As the online ad industry convenes in New York today for the @d:tech conference, top of the agenda is how Internet commercials can be improved to be more noticeable and more direct. And, according to industry leaders, that could mean TV-style ads on the Web and multimedia e-mail ads in your in-box.
"As part of the general clutter of the media in people's lives, the banner ad on its own is having moderate to no success," said Roger Black, president of New York interactive consulting agency Interactive Bureau . "You might as well put up Burma Shave signs -- they're too far off the road to notice. But as long as the Internet continues to prove the assumption that people don't want to pay for [online] information, advertising is going to have to pay for it," he continued.
In the lead-up to @d:tech, industry players painted a picture of an industry that is consolidating rapidly while it searches for ways to make advertising messages reach users, and to accurately measure their effectiveness. Only a couple of years ago, Internet advertising was limited to tech-related companies, many bartering for their ad space. But while ad spending is growing exponentially -- from $800 m (£473 m) last year to $1.5 bn (0.8 bn) this year, and $2.4 bn (£1.4 bn) in 1999, according to the Yankee Group -- advertising technology has not kept pace; most banner ads of today are hardly more compelling than those of two years ago.
That could mean trouble, because most Web sites -- from the most popular, Yahoo! (Nasdaq:YHOO), to niche-interest Web 'zines such as Feed or Word -- count on advertising for at least part of their revenues. "There's no big bang that is suddenly going to enable this incredible investment from the marketing community," cautioned Rich LeFurgy, chairman of the Internet Advertising Bureau, an industry association. "While that would be nice, what we're going to see is a series of small victories on the privacy front, on the advertising model front, on the measurement front ... that are going to raise the level for the entire industry."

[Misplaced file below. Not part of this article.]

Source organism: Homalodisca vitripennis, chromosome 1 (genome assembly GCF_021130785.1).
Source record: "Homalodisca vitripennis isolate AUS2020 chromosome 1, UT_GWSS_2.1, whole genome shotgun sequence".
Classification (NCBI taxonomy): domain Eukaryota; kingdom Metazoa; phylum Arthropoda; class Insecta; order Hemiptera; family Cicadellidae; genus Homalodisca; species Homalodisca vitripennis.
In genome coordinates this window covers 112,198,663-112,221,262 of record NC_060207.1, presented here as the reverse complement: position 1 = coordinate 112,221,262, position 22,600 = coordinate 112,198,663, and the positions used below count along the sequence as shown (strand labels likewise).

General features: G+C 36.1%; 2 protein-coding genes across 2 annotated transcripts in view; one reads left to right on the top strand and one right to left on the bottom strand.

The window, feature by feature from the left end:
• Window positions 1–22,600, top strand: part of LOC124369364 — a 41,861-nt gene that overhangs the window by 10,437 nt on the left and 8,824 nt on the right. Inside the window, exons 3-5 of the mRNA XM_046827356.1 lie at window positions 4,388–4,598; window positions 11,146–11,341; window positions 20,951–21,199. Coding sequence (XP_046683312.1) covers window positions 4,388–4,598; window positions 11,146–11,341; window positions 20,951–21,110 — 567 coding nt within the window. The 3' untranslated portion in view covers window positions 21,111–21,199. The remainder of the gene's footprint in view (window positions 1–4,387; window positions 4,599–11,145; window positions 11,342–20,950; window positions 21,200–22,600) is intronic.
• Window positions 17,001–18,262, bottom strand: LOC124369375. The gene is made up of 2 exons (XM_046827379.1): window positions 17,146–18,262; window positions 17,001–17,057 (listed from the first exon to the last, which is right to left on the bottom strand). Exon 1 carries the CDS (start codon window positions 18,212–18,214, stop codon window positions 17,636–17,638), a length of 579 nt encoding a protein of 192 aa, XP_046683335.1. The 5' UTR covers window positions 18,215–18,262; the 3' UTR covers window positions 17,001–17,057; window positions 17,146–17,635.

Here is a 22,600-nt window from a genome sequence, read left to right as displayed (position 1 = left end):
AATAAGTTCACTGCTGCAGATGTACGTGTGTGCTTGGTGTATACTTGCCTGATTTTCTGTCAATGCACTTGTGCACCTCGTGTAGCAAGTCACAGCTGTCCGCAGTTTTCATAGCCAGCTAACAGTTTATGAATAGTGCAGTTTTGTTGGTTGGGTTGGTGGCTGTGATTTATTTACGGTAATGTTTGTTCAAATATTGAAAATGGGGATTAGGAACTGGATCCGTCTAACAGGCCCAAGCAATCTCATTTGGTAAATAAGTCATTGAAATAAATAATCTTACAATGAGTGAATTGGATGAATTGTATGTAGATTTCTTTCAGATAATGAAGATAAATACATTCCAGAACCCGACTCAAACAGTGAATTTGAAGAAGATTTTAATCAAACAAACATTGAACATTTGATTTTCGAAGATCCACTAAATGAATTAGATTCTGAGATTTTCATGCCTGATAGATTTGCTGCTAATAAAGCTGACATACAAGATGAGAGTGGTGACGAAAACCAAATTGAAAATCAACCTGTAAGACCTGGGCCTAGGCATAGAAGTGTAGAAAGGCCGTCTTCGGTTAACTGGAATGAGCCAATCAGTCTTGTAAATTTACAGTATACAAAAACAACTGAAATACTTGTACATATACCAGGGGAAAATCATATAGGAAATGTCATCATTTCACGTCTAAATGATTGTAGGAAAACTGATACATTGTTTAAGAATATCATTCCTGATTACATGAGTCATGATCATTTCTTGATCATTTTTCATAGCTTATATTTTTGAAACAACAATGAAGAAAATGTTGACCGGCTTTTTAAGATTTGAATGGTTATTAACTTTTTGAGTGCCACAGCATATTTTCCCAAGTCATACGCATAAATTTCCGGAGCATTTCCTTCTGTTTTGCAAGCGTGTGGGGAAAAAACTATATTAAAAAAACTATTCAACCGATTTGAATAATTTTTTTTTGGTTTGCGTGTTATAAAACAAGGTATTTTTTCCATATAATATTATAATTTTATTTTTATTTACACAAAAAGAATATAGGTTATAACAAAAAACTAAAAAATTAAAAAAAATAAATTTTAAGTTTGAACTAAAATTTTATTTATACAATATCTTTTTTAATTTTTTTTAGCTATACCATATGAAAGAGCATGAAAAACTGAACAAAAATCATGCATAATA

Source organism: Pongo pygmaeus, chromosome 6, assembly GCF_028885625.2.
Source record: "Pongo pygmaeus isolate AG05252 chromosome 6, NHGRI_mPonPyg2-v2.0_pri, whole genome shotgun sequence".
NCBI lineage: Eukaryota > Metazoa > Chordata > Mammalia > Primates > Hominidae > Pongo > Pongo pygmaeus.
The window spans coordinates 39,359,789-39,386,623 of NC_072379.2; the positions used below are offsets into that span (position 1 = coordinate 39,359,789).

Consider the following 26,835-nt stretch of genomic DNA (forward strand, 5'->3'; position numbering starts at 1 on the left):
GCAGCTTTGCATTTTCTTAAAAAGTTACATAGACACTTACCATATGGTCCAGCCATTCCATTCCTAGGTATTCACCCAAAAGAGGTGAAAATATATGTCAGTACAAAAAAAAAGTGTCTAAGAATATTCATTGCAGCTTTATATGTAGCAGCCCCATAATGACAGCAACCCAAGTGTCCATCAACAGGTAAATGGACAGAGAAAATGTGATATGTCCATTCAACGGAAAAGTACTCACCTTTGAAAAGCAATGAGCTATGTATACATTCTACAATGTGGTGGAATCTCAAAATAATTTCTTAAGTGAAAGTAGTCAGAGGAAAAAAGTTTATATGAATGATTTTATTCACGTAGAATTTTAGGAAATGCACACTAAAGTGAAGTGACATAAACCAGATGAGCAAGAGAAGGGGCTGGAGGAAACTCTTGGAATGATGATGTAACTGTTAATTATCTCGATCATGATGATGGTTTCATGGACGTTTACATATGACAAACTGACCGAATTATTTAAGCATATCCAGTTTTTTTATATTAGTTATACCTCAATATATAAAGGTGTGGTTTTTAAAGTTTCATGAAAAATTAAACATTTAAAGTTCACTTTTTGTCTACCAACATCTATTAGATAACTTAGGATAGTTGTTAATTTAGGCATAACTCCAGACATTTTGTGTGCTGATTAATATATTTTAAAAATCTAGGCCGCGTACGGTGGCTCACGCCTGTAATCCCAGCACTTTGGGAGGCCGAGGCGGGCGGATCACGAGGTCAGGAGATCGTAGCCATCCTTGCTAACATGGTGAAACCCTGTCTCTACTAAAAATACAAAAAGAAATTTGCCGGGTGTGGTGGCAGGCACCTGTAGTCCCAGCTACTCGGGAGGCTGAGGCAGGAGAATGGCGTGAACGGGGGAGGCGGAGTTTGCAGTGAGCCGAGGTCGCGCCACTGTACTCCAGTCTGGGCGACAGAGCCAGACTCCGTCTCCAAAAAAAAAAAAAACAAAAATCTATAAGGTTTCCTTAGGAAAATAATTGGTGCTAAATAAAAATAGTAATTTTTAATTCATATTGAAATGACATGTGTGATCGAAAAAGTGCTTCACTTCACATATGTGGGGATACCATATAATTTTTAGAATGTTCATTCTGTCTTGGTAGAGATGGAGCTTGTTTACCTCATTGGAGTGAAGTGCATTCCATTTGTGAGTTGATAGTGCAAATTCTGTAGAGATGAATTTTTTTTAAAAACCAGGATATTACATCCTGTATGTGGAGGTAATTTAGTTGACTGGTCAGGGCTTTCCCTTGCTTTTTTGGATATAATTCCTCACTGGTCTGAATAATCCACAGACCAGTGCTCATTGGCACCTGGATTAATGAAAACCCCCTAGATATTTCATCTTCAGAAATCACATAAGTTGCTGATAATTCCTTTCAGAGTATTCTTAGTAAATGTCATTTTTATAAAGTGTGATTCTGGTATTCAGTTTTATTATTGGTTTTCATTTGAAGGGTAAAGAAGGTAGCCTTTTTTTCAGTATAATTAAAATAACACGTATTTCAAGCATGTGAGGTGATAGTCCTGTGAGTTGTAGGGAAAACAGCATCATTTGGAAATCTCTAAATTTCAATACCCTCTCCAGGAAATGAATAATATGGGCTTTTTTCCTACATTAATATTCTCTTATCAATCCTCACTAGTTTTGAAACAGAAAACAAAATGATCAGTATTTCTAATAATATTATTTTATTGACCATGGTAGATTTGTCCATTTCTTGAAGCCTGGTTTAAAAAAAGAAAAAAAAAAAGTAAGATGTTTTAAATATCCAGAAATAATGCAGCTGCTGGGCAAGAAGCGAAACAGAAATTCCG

In general, the players working on next-generation Internet ads fall into two camps: Those using the model of direct marketing, and those taking after television. The interactivity of the Web is adding a whole new dimension to direct marketing, which seeks to establish a one-on-one relationship with potential customers. Take, for example, Enliven technology from Narrative Communications Corp. Banners for Barnes & Noble, created with Narrative's system allow users to purchase a book without ever going to the bookstore's Web site -- the entire transaction takes place within the ad.